In the book’s first story arc, we learn from Killbrew, the scientist who essentially “created” Deadpool (and who I could have sworn was referred to as “Killebrew” in the first trade), that Deadpool is dying. The search for a cure leads our main character to team up with on-again/off-again love interest Siryn, come face-to-face for the first time with future rivals T-Ray and Taskmaster, tear things up in a surprisingly brutal fight with the Hulk, and even work reluctantly with Killbrew, the one man he despises above all else. Seeing as Deadpool is still around today, it shouldn’t come as much of a surprise that he doesn’t actually die in this story, although Kelly does take the opportunity to permanently weaken the character – in the years since his initial appearance, he had grown to be ridiculously powerful and virtually un-killable.

Rather than a life-and-death struggle, then, Deadpool is faced with one of those poignant existential dilemmas I mentioned above: does Killbrew really deserve to die, and even if he does, is Deadpool the man who should kill him? Siryn, acting as the proverbial angel on his shoulder, doesn’t think so – but then again, can she ever truly understand someone like Deadpool? The ending to this story is one of the best endings I’ve read in a superhero comic in quite a while, as it really makes the reader think about who the main character is and why he does the things he does. It also sets the record straight (well, straighter) on Deadpool’s relationship with Siryn, who quickly grew on me as a character over the course of these issues. She doesn’t feature much in the trade’s second half, unfortunately, but I definitely hope to see more of her in future volumes.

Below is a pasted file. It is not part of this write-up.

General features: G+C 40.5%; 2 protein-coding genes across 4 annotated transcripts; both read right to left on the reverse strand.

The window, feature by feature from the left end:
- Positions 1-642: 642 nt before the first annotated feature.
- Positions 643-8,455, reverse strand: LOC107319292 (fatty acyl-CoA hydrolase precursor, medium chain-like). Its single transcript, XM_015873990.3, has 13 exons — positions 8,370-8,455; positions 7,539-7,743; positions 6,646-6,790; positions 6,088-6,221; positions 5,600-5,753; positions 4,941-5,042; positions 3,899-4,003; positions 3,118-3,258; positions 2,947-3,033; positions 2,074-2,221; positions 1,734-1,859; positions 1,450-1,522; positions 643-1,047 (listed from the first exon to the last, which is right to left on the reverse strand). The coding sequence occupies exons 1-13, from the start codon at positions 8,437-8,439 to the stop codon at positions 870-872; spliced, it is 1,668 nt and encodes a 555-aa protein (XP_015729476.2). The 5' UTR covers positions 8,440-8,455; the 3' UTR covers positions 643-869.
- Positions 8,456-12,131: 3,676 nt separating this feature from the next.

The first story arc is followed by a “Minus One” issue starring Zoe Culloden, a woman last seen at the end of the first Deadpool Classic trade, who has been monitoring the mercenary Wade Wilson as a potential recruit for some sort of mysterious program. The story takes place long before Wade ever became Deadpool, and in fact we barely even see him at all; Kelly focuses instead on the character’s then-girlfriend, who Zoe befriends in an effort to learn more about him. It’s an adequate story, and I’m sure its events will play an important role as the series goes on, but its serious tone feels a little removed from the quirky nature of most of the rest of the book.

The book’s second big story arc has Deadpool taking on two new jobs: one being to break a woman out of a mental asylum, and the other being to kill her. Making things even more confusing, the two jobs were ordered by the same person – the mental patient herself, who turns out to be Typhoid Mary. All of this leads directly into the extra-sized Daredevil/Deadpool Annual 1997, which ends up being little more than an excuse to throw those two characters into the same comic while retconning some details from Frank Miller’s Man Without Fear miniseries, in order to tie the origins of Daredevil and Typhoid Mary more closely together.